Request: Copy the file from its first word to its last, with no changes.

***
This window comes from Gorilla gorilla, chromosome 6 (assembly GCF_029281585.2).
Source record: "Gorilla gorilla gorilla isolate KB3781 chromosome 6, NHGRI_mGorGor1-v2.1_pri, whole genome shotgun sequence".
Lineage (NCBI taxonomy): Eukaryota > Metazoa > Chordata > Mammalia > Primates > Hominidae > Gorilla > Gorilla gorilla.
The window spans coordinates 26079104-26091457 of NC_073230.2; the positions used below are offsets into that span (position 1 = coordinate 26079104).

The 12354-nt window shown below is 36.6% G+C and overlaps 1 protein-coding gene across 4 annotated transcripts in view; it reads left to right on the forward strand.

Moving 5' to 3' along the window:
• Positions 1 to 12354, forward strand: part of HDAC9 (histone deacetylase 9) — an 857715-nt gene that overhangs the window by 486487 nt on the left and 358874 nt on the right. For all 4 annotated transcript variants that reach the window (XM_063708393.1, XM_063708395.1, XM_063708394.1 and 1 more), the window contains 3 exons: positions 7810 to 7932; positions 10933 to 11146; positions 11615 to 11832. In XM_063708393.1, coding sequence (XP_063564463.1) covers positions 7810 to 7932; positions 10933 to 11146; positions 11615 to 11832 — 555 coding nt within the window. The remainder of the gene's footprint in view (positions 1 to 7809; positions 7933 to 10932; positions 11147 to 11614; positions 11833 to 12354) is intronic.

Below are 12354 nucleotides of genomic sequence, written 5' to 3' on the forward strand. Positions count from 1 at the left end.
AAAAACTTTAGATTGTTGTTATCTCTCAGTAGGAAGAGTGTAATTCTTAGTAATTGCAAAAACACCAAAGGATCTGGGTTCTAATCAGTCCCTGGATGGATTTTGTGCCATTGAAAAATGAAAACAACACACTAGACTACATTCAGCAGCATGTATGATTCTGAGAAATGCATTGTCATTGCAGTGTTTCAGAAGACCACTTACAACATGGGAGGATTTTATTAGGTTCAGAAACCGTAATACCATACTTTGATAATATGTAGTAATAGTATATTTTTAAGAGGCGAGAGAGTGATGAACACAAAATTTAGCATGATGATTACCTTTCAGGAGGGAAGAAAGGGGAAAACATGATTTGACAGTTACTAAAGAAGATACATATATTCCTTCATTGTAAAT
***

This window comes from Gorilla gorilla, chromosome 6 (assembly GCF_029281585.2).
Source record: "Gorilla gorilla gorilla isolate KB3781 chromosome 6, NHGRI_mGorGor1-v2.1_pri, whole genome shotgun sequence".
Lineage (NCBI taxonomy): Eukaryota > Metazoa > Chordata > Mammalia > Primates > Hominidae > Gorilla > Gorilla gorilla.
The window spans coordinates 26079104-26091457 of NC_073230.2; the positions used below are offsets into that span (position 1 = coordinate 26079104).

The 12354-nt window shown below is 36.6% G+C and overlaps 1 protein-coding gene across 4 annotated transcripts in view; it reads left to right on the forward strand.

Moving 5' to 3' along the window:
• Positions 1 to 12354, forward strand: part of HDAC9 (histone deacetylase 9) — an 857715-nt gene that overhangs the window by 486487 nt on the left and 358874 nt on the right. For all 4 annotated transcript variants that reach the window (XM_063708393.1, XM_063708395.1, XM_063708394.1 and 1 more), the window contains 3 exons: positions 7810 to 7932; positions 10933 to 11146; positions 11615 to 11832. In XM_063708393.1, coding sequence (XP_063564463.1) covers positions 7810 to 7932; positions 10933 to 11146; positions 11615 to 11832 — 555 coding nt within the window. The remainder of the gene's footprint in view (positions 1 to 7809; positions 7933 to 10932; positions 11147 to 11614; positions 11833 to 12354) is intronic.

Below are 12354 nucleotides of genomic sequence, written 5' to 3' on the forward strand. Positions count from 1 at the left end.
AAAAACTTTAGATTGTTGTTATCTCTCAGTAGGAAGAGTGTAATTCTTAGTAATTGCAAAAACACCAAAGGATCTGGGTTCTAATCAGTCCCTGGATGGATTTTGTGCCATTGAAAAATGAAAACAACACACTAGACTACATTCAGCAGCATGTATGATTCTGAGAAATGCATTGTCATTGCAGTGTTTCAGAAGACCACTTACAACATGGGAGGATTTTATTAGGTTCAGAAACCGTAATACCATACTTTGATAATATGTAGTAATAGTATATTTTTAAGAGGCGAGAGAGTGATGAACACAAAATTTAGCATGATGATTACCTTTCAGGAGGGAAGAAAGGGGAAAACATGATTTGACAGTTACTAAAGAAGATACATATATTCCTTCATTGTAAAT